Displaying items by tag: data identity

Tuesday, 11 September 2018 11:51

Data Identity Security


We live in an information paradigm. The standard model of physics is being challenged and replaced by a data centric probabilistic universe. It turns out that our deterministic material reality was a subjective human view of events, when viewed in the light of advances in quantum energy, fractals and chaos mathematics.

Automated industrial and personal computing applications are now completely pervasive in the fabric of human society in both the developed and developing world. And they are all built of blocks of data. We do have to evolve our concepts of data to understand that information technology is now a virtualization of information services, and networking connected devices of all kinds. It is comprised merely of bits of information, independent of wires, chips and electronic components, that over the next decade will probably be replaced by quantum computers of a very different physical design.

Recent heightened public awareness of protection of data privacy, triggered by electronic security failures, is an opportunity to redefine the view that data is merely an electronic representation of information. Security issues have raised the alarm, consequently we must track the data lifecycle more effectively.  The simplest solution may be to manage data holistically, from inception to end-of-life.

There is a clear requirement to standardise and categorise data in a way that we can continue to evolve our technology to meet the challenges of global information dissemination for exchange of scientific, humanitarian and world trade data. Advanced UML models and modelling technology is already being used for structured data terminologies.  An identity management domain incorporating blockchain as a class model serves to demonstrate that a platform independent model can easily extend any of the industry common information models to implement nexus identity management.

Data has a very specific meaning and lifecycle, in terms of creation, context, transformation and transportation of representation from one location to another. This entails residency, ownership and above all accessibility. Over the past decades, evolving legal frameworks around data custody, intellectual property, management responsibility and data-as-an-asset have been developed as part of an evolving set of data practices.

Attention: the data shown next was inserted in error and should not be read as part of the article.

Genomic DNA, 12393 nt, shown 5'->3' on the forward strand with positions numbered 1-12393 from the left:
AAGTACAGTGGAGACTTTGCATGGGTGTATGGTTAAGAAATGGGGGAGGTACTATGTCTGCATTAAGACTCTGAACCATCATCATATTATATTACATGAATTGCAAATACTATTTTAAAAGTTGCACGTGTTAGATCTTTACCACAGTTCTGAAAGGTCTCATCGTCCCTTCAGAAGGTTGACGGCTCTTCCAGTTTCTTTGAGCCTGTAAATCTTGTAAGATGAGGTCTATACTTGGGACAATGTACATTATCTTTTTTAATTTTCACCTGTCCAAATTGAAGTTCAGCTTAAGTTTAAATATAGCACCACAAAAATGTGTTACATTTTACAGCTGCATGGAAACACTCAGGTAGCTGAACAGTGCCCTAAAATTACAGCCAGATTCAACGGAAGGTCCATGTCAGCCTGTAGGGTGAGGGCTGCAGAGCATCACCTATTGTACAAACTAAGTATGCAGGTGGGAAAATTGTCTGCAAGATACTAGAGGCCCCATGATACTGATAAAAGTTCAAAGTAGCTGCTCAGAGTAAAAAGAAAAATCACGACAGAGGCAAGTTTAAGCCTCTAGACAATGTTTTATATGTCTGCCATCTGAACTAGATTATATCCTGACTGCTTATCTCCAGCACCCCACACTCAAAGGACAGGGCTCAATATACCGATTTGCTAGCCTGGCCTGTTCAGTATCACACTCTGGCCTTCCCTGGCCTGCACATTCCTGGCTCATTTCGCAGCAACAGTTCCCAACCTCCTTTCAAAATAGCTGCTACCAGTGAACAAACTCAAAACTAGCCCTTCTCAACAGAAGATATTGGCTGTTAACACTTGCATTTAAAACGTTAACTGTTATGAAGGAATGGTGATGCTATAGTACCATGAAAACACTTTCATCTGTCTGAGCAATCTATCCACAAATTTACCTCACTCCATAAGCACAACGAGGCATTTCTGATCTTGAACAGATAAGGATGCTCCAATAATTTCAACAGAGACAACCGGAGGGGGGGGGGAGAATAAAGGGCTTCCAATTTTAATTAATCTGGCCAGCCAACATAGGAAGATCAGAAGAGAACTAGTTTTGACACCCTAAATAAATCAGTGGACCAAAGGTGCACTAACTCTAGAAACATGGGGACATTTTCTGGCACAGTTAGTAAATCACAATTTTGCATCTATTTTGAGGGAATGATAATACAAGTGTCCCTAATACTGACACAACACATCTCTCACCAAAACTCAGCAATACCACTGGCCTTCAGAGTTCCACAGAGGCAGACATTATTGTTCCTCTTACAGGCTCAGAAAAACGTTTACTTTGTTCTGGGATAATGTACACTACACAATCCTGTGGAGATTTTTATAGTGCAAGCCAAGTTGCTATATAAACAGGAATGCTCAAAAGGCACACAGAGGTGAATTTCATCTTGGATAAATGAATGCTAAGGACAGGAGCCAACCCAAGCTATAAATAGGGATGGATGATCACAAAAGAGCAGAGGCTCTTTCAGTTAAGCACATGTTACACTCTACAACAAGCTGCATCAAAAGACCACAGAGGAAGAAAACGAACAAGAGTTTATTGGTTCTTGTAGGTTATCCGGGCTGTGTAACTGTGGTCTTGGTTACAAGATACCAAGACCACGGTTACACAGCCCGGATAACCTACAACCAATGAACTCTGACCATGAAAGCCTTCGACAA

Yet we do not have a complete view of the data lifecycle.  Today there are a patchwork of individual standards of governance, usage policies and structural definitions in most international jurisdictions for what is now arguably the most valuable asset on the planet.  And at the same time the misuse of data is now one of the most common crimes in every society. The key to facilitating an evolution of global data residency may be by enabling a revolutionary international approach to role-based data access control throughout its lifecycle.

It seems possible that data itself requires an identity, a standard tagging of data elements with category, ownership, authorship, purpose, security classification and permitted jurisdiction and residency, that can be formed, encrypted, distributed, stored and updated with a secure practice in place of user and application credentials.  While this may seem like a complete shift, in reality it may not be so difficult with co-operation and collaboration amongst interested parties.

There is a proliferation of fraudulent use of data to the benefit of a few and the detriment of most people. The question must be asked, do we require a consolidated global standard for data lifecycle, with a transparent public audit trail of role-based data access, perhaps a blockchain approach to logging all data change transactions?

Data Identity Security

Timeline in Brief